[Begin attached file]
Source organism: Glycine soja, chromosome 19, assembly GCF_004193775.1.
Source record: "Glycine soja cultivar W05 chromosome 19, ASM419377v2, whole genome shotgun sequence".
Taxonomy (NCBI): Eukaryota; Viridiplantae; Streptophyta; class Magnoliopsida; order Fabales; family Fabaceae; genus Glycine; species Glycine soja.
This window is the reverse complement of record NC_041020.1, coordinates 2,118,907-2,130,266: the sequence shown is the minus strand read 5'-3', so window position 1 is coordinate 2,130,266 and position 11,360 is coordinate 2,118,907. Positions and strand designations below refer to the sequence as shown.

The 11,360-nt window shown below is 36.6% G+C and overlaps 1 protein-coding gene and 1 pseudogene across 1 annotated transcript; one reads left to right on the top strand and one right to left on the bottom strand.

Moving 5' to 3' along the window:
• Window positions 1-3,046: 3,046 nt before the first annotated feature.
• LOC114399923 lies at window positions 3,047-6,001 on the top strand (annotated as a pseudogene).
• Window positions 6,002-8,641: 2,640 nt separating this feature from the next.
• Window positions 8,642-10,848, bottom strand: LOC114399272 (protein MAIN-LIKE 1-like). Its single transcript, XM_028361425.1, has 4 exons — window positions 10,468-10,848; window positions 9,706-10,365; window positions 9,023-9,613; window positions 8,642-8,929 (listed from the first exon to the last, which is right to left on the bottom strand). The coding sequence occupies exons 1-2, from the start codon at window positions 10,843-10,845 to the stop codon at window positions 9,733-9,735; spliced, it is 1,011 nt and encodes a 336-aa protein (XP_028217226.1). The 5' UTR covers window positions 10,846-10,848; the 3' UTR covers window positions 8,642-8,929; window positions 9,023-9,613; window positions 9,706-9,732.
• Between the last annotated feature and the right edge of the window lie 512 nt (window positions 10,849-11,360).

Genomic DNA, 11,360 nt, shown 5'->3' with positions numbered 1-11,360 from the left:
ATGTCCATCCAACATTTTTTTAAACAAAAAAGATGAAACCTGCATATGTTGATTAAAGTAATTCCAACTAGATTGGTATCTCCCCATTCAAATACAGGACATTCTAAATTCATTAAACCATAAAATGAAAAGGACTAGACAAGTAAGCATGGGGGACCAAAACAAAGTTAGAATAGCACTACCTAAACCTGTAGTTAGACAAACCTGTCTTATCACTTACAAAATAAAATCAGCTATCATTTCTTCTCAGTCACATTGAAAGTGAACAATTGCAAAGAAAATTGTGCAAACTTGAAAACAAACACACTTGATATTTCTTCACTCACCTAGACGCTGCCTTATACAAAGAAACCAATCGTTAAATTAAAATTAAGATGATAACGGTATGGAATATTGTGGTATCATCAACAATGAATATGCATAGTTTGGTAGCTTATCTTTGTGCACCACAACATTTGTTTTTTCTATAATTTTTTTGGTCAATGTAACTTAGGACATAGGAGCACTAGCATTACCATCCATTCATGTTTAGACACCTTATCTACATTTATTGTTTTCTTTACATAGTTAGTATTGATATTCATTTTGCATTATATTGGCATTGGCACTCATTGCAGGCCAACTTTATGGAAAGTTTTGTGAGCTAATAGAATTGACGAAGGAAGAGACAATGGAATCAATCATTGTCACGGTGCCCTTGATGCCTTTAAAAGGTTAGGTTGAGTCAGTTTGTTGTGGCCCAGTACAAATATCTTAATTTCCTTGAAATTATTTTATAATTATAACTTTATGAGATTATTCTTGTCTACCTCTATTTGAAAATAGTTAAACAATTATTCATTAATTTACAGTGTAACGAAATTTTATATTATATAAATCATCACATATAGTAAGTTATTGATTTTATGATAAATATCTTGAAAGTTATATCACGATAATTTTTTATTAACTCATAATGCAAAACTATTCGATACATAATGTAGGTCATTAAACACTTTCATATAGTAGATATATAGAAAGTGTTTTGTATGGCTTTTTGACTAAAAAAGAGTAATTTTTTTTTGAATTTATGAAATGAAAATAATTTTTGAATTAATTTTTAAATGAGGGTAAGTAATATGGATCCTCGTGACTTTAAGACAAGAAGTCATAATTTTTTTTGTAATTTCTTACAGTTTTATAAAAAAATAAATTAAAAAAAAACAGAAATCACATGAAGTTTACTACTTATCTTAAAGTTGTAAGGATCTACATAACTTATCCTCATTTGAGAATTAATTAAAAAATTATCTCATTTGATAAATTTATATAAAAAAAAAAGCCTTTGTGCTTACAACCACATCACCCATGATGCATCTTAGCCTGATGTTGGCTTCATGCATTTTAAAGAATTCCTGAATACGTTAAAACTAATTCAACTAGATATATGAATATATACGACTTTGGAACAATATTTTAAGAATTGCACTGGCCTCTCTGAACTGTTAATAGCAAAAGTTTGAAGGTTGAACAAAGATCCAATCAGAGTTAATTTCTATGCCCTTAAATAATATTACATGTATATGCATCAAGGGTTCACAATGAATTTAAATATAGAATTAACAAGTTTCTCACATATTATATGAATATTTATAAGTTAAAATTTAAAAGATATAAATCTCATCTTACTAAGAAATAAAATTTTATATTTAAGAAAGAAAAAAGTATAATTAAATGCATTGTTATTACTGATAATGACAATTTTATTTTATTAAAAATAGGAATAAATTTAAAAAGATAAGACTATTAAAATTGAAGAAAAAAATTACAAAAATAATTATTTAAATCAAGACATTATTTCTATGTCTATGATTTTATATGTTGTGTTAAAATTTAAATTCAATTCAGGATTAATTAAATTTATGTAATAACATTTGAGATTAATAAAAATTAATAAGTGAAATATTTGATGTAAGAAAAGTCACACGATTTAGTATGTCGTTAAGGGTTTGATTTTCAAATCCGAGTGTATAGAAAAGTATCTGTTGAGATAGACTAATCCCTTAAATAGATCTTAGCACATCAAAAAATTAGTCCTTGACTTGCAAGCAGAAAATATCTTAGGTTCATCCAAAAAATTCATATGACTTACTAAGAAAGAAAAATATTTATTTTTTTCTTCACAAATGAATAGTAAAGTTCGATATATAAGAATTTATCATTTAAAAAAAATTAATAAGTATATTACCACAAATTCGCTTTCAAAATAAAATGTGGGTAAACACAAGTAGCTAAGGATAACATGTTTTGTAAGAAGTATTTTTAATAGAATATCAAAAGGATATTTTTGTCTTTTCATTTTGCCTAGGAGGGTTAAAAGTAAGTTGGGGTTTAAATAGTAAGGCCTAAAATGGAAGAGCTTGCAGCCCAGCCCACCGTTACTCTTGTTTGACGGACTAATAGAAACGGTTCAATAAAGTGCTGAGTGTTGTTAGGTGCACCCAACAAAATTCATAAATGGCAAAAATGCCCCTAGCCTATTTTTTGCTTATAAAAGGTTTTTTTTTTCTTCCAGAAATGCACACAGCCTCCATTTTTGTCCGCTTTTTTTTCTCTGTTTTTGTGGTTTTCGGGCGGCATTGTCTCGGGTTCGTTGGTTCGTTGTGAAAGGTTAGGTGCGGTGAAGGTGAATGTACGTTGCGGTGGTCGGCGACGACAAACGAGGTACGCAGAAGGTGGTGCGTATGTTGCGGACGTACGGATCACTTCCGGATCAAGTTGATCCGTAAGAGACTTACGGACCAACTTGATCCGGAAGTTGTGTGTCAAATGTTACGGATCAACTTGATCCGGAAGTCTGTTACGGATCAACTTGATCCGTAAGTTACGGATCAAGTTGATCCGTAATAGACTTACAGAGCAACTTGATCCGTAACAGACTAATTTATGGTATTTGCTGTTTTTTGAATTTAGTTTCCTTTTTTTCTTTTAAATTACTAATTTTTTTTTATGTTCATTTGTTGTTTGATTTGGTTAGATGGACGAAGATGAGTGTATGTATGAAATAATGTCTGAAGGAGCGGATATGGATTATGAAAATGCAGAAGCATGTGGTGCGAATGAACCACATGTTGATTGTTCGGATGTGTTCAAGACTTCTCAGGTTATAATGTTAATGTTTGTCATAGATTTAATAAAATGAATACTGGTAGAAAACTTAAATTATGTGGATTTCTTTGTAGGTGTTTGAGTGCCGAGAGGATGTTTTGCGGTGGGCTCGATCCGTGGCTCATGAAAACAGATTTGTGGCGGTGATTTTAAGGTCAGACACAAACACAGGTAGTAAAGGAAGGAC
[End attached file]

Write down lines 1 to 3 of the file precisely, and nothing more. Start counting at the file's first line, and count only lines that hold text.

Source organism: Glycine soja, chromosome 19, assembly GCF_004193775.1.
Source record: "Glycine soja cultivar W05 chromosome 19, ASM419377v2, whole genome shotgun sequence".
Taxonomy (NCBI): Eukaryota; Viridiplantae; Streptophyta; class Magnoliopsida; order Fabales; family Fabaceae; genus Glycine; species Glycine soja.